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Water colors are the best kind of paint for little kids because they are intended to be left to dry! There’s no worrying about losing lids or replacing the caps like with other paints, and they’re pretty easy on the stomach should your kids eat one or ten. As cool and convenient as store bought water colors are, I have been trying to help my kids understand that everything comes from somewhere, and by somewhere I do not mean the store! Making simple craft materials from scratch has been a great way of doing just that. Water colors are easy and cheap to make (in fact I didn’t have to leave my house, all of the materials were in my pantry), and with water colors you don’t have to worry about sealable containers. I used party cups just because I happened to have some party cups left over from a party. Otherwise empty ice trays, applesauce, yogurt or those plastic baby food containers would have been perfect.

Step 1: Materials

Googling water color recipes will give you a variety of slightly different methods to try. I went with Martha’s (Stewart, that is) because I figure she would have tested several times before publishing, and I wanted to try a recipe with the best chance of success the first time around. (I'm not lazy, I'm a mom! lol) But there are other recipes I am interested in trying, one in particular that calls for gelatin in place of corn syrup. We’ll make a new batch and compare at some point, but for now here are your materials:

Vinegar

Baking Soda

Cornstarch

Light Corn Syrup

Food Coloring

Small mixing bowl

Forks (for mixing)

Step 2: Mixing It Up

Scoop four tablespoons into the mixing bowl, then add two tablespoons of vinegar – get ready for the fizz! Kids love fizz. :-) Once the bubbles have calmed down add a half teaspoon of corn syrup and two tablespoons of corn starch. The cornstarch can be difficult to blend and is the reason I recommend using forks for mixing.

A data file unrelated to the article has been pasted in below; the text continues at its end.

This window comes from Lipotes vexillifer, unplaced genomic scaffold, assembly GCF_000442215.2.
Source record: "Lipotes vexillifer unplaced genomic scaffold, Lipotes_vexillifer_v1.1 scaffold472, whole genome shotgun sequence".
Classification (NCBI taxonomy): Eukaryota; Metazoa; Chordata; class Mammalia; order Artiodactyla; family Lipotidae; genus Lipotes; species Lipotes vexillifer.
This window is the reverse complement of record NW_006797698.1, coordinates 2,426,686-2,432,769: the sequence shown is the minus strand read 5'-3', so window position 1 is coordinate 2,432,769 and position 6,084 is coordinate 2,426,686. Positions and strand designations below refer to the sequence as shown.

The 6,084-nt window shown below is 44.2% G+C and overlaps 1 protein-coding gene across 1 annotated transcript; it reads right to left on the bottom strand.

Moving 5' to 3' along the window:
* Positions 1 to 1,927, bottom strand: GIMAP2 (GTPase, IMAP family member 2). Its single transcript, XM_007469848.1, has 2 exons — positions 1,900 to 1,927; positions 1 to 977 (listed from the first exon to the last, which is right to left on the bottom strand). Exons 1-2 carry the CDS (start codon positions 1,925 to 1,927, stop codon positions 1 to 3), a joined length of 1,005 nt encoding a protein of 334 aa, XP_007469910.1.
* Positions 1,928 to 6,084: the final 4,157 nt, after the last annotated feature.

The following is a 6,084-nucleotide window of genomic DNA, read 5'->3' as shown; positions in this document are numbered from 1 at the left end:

Step 3: Color Time!

When you are finished mixing your solution it will be thick and stark white. Pour it carefully in equal amounts into small containers. Our next step is to add the color. Not all of you are brave enough to put a vial of food coloring into the hands of a three year old, and that’s ok. My food coloring bottles were almost empty which is the only reason I let my kids do the squeezing. You need between five and ten drops of each color for vivid, eye popping saturation. We mixed blue and red to make purple, but only did five containers. The more containers you divide your mixture between the more fun you can have mixing colors.

Step 4: Wait for It... Ok, Twelve Hours Later You Are All Done!

And voila! That’s it! You’re done! Well, almost. Now comes the hard part – waiting for it to dry. It literally takes twelve hours or more to dry completely, and you will have some separation as the lighter liquids will rise and settle on top, but they’ll dry eventually. We haven’t painted with ours yet, that’ll come in the next post. In the mean time, make some of your own and give it a try! I’d love to hear your comments and thoughts on other ways to do this.
I did this with a bunch of kids today and it was a hit! Looking forward to seeing how they work.
cool instructable. i have a son that is autistic, and a daughter that is an awesome painter. paints are so expensive. my hat's off to you for making it affordable to entertain my kids. now i just hope i can find a way to recycle paper to make water color paper.
i can do that recycling paper bit! :-) actually, its going to be my next instructable. i make recycled, seeded paper. i can modify it to make a heavier weight paper you can use for painting! :-0 instructables take me a while to produce, tho, so don't hold your breath. :-) <br>
Take your time with that next intructable. Watercolor paper is expensive. I'm willing to wait for your instructions!!

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Bio: I'm a stay-at-home mother of three. My children, ages 6, 4, and 2, are the light of my life and my inspiration for crafting ... More »
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